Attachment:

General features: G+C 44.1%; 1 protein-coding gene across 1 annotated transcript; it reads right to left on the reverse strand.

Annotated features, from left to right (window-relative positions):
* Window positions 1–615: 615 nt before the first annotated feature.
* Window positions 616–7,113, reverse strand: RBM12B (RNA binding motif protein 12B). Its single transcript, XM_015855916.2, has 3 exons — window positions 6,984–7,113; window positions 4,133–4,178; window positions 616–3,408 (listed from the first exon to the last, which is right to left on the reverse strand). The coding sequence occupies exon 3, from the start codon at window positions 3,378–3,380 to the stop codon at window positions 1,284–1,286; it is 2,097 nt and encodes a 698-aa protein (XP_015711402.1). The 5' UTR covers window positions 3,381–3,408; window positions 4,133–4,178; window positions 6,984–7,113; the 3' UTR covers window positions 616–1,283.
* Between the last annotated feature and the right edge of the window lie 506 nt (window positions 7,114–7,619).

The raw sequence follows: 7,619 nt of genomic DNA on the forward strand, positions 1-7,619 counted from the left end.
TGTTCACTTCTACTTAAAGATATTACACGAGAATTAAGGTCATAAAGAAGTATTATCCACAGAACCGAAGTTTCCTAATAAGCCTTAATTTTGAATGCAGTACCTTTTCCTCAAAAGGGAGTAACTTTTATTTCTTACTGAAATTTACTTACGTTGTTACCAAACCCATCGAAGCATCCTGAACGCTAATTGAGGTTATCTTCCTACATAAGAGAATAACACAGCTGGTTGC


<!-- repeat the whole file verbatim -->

General features: G+C 44.1%; 1 protein-coding gene across 1 annotated transcript; it reads right to left on the reverse strand.

Annotated features, from left to right (window-relative positions):
* Window positions 1–615: 615 nt before the first annotated feature.
* Window positions 616–7,113, reverse strand: RBM12B (RNA binding motif protein 12B). Its single transcript, XM_015855916.2, has 3 exons — window positions 6,984–7,113; window positions 4,133–4,178; window positions 616–3,408 (listed from the first exon to the last, which is right to left on the reverse strand). The coding sequence occupies exon 3, from the start codon at window positions 3,378–3,380 to the stop codon at window positions 1,284–1,286; it is 2,097 nt and encodes a 698-aa protein (XP_015711402.1). The 5' UTR covers window positions 3,381–3,408; window positions 4,133–4,178; window positions 6,984–7,113; the 3' UTR covers window positions 616–1,283.
* Between the last annotated feature and the right edge of the window lie 506 nt (window positions 7,114–7,619).

The raw sequence follows: 7,619 nt of genomic DNA on the forward strand, positions 1-7,619 counted from the left end.
TGTTCACTTCTACTTAAAGATATTACACGAGAATTAAGGTCATAAAGAAGTATTATCCACAGAACCGAAGTTTCCTAATAAGCCTTAATTTTGAATGCAGTACCTTTTCCTCAAAAGGGAGTAACTTTTATTTCTTACTGAAATTTACTTACGTTGTTACCAAACCCATCGAAGCATCCTGAACGCTAATTGAGGTTATCTTCCTACATAAGAGAATAACACAGCTGGTTGC